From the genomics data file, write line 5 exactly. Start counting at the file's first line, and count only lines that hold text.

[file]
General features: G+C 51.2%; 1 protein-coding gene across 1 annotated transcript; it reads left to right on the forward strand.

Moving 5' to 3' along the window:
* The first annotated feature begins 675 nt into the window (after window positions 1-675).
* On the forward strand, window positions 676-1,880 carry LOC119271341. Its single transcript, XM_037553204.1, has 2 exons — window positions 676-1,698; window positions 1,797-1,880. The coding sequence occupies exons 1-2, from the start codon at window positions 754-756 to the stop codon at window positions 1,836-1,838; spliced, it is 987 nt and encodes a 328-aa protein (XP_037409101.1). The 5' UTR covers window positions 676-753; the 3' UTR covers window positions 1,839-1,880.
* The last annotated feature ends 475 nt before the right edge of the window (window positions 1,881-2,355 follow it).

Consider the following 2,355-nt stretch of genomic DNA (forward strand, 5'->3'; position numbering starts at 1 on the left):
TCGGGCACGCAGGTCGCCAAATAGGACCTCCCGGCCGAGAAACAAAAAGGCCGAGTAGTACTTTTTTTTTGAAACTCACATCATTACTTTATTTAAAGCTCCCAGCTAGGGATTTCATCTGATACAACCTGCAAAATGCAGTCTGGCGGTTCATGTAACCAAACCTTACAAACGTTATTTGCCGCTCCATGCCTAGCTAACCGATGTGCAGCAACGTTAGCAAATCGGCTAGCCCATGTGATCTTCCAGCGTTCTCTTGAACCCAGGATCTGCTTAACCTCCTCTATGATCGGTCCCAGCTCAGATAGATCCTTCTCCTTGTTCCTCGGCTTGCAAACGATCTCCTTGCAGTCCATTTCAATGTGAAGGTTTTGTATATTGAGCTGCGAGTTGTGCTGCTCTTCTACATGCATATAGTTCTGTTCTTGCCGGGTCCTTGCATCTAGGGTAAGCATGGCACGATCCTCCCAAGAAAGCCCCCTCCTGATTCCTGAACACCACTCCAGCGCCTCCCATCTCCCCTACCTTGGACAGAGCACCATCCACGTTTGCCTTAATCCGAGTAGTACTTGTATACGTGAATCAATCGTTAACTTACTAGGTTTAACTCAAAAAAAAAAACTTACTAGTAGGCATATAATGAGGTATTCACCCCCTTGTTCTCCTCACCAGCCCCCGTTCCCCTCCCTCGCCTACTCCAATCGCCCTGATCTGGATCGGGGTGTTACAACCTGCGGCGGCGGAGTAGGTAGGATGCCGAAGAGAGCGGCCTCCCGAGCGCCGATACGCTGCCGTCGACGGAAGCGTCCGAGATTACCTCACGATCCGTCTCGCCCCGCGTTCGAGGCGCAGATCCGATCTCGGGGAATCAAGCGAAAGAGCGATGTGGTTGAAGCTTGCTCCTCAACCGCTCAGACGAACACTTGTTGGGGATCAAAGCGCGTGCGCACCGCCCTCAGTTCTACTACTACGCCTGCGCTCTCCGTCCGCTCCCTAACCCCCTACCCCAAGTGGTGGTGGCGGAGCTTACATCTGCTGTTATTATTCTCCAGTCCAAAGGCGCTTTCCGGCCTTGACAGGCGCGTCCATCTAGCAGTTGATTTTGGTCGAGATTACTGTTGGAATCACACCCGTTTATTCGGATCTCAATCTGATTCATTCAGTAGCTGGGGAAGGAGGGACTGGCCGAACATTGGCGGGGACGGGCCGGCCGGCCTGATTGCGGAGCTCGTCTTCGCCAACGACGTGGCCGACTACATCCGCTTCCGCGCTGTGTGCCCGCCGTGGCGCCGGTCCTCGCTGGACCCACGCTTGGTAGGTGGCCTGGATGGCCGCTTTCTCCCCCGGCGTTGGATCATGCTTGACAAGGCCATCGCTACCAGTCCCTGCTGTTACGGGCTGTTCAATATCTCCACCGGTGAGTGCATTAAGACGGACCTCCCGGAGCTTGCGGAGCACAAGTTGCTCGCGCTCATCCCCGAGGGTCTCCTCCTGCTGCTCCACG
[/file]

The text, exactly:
* The last annotated feature ends 475 nt before the right edge of the window (window positions 1,881-2,355 follow it).